Only a day after arriving in Luperon we meet another family on their way around the world aboard s/v Dee, Joao from Portugal and his wife Nae from Thailand. They met in Honk Kong and moved to live in Macau once a Portuguese colony, where Joao, a journalist, worked for the Chinese government. They recently purchased a boat here in Luperon, a Gulfstar 45, and have been fixing it up for almost 4 months now. Together with Maria, their one-year-old charming daughter, and Noel, a French bulldog, they are about to begin sailing and visiting all the countries worldwide where the official language is Portuguese before completing an around the world voyage, “to celebrate the five centuries since the Portuguese navigators connected Europe to Asia by sea, to promote our culture and the name of Macau” .
Their route will include the city of Malacca in Malaysia, Goa, Daman and Diu in India, Mozambique, Angola, Sao Tome and Principe, Guinea-Bissau, Cape Verde, Portugal, Brazil, East Timor and Macau, China. It is truly a fascinating conceptual journey and we will be following their voyage through their blog www.sailingdee.com
Joao and Mae invite Evo and me to accompany them to Puerto Plata, the regional capital, where they have to pick up some boat part from FedEx (there is no FedEx in Luperon). We are happy to go for a ride with Joao, Nae, and Maria in a rental car to the big city, to do some real shopping for the first time in months in the WalMart-like store La Sirena (there is no such big store in Luperon), and to just spend a day chatting with friends and traveling. On the road again.
From Luperon to Puerto Plata is 44 km (less than 30 mi). Yet it can be an epic journey getting there by car. The first part of the road, to Imbert, is on crazy, narrow, broken-up asphalt, through small villages with unexpected inadequate speed bumps, sharp turns, and huge trenches on the pavement, where cows and donkeys graze on the side of the road, sometimes crossing it for fun. But the scariest part, potholes and cows aside, is dodging motoconchas , the motorbikes with the entire family, father, mother and two kids on it, riding as fast as they can as if they are immortal, and so many of them! Then from Imbert to Puerto Plata is a kind of a highway without rules. Madness.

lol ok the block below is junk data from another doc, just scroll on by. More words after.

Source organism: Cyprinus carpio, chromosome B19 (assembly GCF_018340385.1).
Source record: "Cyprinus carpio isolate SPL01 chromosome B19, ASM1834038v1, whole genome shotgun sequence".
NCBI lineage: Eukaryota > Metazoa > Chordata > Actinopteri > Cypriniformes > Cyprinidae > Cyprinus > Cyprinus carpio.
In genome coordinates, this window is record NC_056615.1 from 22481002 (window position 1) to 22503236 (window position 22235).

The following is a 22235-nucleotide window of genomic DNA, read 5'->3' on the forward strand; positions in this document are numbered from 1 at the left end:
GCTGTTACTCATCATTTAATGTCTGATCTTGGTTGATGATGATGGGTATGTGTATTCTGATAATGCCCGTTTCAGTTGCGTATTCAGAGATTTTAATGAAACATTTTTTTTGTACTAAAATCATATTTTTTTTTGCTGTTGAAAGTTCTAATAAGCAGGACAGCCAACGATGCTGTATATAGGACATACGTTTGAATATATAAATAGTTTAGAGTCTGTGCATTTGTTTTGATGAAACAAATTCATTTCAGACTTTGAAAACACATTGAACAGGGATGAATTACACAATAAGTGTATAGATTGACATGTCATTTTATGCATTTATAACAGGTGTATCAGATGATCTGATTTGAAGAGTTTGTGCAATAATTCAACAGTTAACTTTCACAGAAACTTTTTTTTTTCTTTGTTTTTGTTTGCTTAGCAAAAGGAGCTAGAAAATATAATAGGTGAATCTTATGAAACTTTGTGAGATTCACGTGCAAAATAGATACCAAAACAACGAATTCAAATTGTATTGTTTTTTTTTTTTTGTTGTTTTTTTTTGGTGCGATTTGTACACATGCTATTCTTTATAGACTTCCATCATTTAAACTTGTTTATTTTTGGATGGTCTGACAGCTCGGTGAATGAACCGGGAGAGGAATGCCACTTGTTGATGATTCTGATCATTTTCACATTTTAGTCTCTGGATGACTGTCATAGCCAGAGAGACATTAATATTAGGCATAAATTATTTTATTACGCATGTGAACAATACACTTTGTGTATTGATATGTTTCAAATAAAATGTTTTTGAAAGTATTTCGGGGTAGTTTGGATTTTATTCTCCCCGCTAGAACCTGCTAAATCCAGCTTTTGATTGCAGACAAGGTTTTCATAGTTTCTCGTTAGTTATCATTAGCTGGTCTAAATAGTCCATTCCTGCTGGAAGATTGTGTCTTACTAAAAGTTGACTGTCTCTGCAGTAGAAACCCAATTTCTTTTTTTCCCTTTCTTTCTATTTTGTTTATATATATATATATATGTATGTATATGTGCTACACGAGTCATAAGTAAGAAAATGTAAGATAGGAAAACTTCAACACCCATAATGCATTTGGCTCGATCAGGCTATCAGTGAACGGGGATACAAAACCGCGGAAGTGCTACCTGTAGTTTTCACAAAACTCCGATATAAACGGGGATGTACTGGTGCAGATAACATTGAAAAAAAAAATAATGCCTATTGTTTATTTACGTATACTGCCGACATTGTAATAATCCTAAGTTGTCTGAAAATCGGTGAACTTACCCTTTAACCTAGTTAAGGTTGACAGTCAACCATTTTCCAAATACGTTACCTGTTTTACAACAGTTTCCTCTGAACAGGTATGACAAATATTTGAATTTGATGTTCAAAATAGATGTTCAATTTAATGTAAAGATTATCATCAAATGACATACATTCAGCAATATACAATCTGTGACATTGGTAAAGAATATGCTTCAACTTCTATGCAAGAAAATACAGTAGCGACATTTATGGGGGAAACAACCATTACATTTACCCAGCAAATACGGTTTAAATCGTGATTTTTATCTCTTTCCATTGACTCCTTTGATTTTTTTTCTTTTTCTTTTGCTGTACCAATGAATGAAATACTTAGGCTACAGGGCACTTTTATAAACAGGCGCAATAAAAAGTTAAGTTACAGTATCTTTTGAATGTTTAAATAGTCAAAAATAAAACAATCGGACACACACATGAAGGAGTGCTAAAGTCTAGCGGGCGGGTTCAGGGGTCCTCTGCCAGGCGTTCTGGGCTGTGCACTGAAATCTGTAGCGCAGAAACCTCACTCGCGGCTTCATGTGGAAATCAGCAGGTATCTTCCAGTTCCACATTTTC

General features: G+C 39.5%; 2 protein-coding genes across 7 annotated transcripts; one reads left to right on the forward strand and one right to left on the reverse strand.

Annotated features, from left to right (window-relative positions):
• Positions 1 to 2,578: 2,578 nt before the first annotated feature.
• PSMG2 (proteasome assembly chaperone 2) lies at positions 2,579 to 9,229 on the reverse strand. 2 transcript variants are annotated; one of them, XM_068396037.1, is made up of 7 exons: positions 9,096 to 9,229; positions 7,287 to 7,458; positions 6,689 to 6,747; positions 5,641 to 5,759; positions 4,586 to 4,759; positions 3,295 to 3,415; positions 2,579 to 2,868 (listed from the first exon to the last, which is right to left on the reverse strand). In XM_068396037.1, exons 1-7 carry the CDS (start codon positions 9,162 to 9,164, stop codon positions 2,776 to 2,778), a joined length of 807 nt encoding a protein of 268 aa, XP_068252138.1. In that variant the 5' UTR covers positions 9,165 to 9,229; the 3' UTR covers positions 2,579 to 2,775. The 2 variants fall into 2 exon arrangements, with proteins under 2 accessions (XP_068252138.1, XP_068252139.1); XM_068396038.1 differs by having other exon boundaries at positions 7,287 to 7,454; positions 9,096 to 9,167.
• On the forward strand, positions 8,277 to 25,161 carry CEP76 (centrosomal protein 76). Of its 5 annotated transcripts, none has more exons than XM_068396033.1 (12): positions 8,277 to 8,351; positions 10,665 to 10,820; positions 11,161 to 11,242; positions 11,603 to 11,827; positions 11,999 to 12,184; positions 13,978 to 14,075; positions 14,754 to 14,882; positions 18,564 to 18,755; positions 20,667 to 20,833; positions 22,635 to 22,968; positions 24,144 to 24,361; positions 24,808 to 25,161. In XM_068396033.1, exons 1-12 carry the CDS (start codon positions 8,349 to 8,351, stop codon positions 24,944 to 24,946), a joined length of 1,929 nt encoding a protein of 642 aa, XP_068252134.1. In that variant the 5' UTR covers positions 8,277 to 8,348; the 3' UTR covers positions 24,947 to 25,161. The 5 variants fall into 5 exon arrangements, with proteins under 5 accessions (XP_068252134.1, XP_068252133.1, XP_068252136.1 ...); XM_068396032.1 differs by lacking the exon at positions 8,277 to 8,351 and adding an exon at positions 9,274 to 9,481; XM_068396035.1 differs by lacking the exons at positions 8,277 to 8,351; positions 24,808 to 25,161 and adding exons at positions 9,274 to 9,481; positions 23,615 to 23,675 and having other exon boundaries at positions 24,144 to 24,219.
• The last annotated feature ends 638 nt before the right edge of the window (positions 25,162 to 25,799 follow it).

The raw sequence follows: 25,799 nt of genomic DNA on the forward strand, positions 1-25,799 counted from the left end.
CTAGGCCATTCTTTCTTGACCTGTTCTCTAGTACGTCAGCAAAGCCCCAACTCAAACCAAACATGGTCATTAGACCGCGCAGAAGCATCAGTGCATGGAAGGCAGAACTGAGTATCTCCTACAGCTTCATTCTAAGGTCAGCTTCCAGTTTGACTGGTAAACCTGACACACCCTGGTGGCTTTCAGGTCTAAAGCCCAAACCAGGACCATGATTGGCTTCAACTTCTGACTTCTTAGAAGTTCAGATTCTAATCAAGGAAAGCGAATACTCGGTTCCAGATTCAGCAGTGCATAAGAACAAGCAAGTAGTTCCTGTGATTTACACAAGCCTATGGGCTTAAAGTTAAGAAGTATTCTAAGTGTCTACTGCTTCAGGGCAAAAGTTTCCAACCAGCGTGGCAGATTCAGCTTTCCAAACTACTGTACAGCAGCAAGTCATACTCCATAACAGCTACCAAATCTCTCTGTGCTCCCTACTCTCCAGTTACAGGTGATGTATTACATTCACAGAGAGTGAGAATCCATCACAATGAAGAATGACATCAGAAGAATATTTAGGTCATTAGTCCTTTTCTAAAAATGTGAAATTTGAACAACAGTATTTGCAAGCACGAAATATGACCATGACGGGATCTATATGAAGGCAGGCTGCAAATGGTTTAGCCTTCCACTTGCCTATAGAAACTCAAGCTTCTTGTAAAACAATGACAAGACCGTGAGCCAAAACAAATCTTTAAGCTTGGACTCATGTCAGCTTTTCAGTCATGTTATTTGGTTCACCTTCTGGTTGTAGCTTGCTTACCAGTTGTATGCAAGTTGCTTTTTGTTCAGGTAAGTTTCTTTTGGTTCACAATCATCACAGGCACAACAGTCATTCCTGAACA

Anyhow, we stop midway at a roadside restaurant and have lunch: fried fish, plantains, rice and beans, and yucca with cold beer Bohemia, very tasty and very cheap. Finally we are in a country where we can afford to eat in a restaurant from time to time. A meal is usually less than $5, and the beer is $2.5 for a jumbo 1L bottle.
As we get closer to Puerto Plata the traffic becomes insane, a sort of an urban jungle where only the law of the jungle applies.
San Felipe de Puerto Plata, founded in 1502, is the capital of Puerto Plata province and as every big city this one is roaring, polluted, and hectic. Old ruined buildings stand next to freshly-renovated brightly-painted ones. The city attracts many tourists with the beautiful beaches and resorts all around it and its many sites of tourist interest: the cathedral, the town square, the Amber Museum, the 16 century Fortaleza de San Felipe, and the Mallecon. A cable car ride bringing people to Pico Isabel de Torres, 800 meters tall mountain within the city, is also on most visitors’ list of things-to-do in Puerto Plata.
Our first visit to Puerto Plata is brief, but we get many more chances to pass through there and get to know it better in the next days, on our way to other Dominican Republic destinations.
Puerto Plata in Pictures